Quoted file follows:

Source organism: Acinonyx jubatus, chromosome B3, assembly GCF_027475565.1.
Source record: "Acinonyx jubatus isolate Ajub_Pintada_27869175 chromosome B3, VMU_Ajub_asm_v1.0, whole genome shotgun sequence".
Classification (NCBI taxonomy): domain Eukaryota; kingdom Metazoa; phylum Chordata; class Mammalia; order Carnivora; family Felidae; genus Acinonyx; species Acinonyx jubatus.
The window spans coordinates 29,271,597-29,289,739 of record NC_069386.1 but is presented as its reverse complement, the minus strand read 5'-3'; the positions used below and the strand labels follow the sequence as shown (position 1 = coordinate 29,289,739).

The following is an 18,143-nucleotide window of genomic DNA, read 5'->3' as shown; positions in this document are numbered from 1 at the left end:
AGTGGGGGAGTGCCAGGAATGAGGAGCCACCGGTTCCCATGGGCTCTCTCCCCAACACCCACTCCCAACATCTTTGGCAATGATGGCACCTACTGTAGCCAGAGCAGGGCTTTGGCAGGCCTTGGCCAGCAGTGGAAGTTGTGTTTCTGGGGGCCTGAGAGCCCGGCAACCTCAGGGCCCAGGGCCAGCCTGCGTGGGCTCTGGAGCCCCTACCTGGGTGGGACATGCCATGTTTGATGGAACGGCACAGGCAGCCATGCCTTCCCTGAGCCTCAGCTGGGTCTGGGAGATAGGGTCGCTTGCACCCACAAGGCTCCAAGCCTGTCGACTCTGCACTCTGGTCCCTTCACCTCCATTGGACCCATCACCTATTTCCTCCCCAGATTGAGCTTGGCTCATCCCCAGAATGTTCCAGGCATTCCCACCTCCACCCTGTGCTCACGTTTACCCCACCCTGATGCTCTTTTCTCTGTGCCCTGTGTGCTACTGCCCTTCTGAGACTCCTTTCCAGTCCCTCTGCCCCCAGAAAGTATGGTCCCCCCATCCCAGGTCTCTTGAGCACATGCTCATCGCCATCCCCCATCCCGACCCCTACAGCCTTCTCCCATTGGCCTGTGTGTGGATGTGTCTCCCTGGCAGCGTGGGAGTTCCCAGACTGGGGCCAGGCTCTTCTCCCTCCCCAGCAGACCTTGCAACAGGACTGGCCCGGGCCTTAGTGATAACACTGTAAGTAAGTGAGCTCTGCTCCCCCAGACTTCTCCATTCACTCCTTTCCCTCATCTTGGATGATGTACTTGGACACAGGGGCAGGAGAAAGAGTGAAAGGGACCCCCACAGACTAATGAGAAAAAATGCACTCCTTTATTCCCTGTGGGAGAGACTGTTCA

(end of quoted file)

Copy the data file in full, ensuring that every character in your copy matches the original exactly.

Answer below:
Source organism: Acinonyx jubatus, chromosome B3, assembly GCF_027475565.1.
Source record: "Acinonyx jubatus isolate Ajub_Pintada_27869175 chromosome B3, VMU_Ajub_asm_v1.0, whole genome shotgun sequence".
Classification (NCBI taxonomy): domain Eukaryota; kingdom Metazoa; phylum Chordata; class Mammalia; order Carnivora; family Felidae; genus Acinonyx; species Acinonyx jubatus.
The window spans coordinates 29,271,597-29,289,739 of record NC_069386.1 but is presented as its reverse complement, the minus strand read 5'-3'; the positions used below and the strand labels follow the sequence as shown (position 1 = coordinate 29,289,739).

The following is an 18,143-nucleotide window of genomic DNA, read 5'->3' as shown; positions in this document are numbered from 1 at the left end:
AGTGGGGGAGTGCCAGGAATGAGGAGCCACCGGTTCCCATGGGCTCTCTCCCCAACACCCACTCCCAACATCTTTGGCAATGATGGCACCTACTGTAGCCAGAGCAGGGCTTTGGCAGGCCTTGGCCAGCAGTGGAAGTTGTGTTTCTGGGGGCCTGAGAGCCCGGCAACCTCAGGGCCCAGGGCCAGCCTGCGTGGGCTCTGGAGCCCCTACCTGGGTGGGACATGCCATGTTTGATGGAACGGCACAGGCAGCCATGCCTTCCCTGAGCCTCAGCTGGGTCTGGGAGATAGGGTCGCTTGCACCCACAAGGCTCCAAGCCTGTCGACTCTGCACTCTGGTCCCTTCACCTCCATTGGACCCATCACCTATTTCCTCCCCAGATTGAGCTTGGCTCATCCCCAGAATGTTCCAGGCATTCCCACCTCCACCCTGTGCTCACGTTTACCCCACCCTGATGCTCTTTTCTCTGTGCCCTGTGTGCTACTGCCCTTCTGAGACTCCTTTCCAGTCCCTCTGCCCCCAGAAAGTATGGTCCCCCCATCCCAGGTCTCTTGAGCACATGCTCATCGCCATCCCCCATCCCGACCCCTACAGCCTTCTCCCATTGGCCTGTGTGTGGATGTGTCTCCCTGGCAGCGTGGGAGTTCCCAGACTGGGGCCAGGCTCTTCTCCCTCCCCAGCAGACCTTGCAACAGGACTGGCCCGGGCCTTAGTGATAACACTGTAAGTAAGTGAGCTCTGCTCCCCCAGACTTCTCCATTCACTCCTTTCCCTCATCTTGGATGATGTACTTGGACACAGGGGCAGGAGAAAGAGTGAAAGGGACCCCCACAGACTAATGAGAAAAAATGCACTCCTTTATTCCCTGTGGGAGAGACTGTTCA